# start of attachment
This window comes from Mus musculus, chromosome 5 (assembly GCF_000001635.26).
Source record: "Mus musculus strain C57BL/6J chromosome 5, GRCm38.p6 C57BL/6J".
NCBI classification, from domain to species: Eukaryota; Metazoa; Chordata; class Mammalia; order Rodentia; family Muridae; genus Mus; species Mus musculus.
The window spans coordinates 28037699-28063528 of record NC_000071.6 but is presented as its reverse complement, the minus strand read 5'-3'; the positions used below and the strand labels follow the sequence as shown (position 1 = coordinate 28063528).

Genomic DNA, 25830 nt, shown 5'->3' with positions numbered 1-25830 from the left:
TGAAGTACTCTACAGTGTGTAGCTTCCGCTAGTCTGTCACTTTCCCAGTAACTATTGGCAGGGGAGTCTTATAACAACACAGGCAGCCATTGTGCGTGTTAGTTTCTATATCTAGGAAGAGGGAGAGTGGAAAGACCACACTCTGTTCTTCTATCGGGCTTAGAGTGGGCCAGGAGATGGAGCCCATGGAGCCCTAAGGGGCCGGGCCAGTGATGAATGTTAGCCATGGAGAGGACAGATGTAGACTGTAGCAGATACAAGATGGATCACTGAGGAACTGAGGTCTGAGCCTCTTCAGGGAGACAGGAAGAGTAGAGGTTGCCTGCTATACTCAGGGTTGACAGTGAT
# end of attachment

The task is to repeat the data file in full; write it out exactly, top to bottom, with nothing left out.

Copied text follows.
This window comes from Mus musculus, chromosome 5 (assembly GCF_000001635.26).
Source record: "Mus musculus strain C57BL/6J chromosome 5, GRCm38.p6 C57BL/6J".
NCBI classification, from domain to species: Eukaryota; Metazoa; Chordata; class Mammalia; order Rodentia; family Muridae; genus Mus; species Mus musculus.
The window spans coordinates 28037699-28063528 of record NC_000071.6 but is presented as its reverse complement, the minus strand read 5'-3'; the positions used below and the strand labels follow the sequence as shown (position 1 = coordinate 28063528).

Genomic DNA, 25830 nt, shown 5'->3' with positions numbered 1-25830 from the left:
TGAAGTACTCTACAGTGTGTAGCTTCCGCTAGTCTGTCACTTTCCCAGTAACTATTGGCAGGGGAGTCTTATAACAACACAGGCAGCCATTGTGCGTGTTAGTTTCTATATCTAGGAAGAGGGAGAGTGGAAAGACCACACTCTGTTCTTCTATCGGGCTTAGAGTGGGCCAGGAGATGGAGCCCATGGAGCCCTAAGGGGCCGGGCCAGTGATGAATGTTAGCCATGGAGAGGACAGATGTAGACTGTAGCAGATACAAGATGGATCACTGAGGAACTGAGGTCTGAGCCTCTTCAGGGAGACAGGAAGAGTAGAGGTTGCCTGCTATACTCAGGGTTGACAGTGAT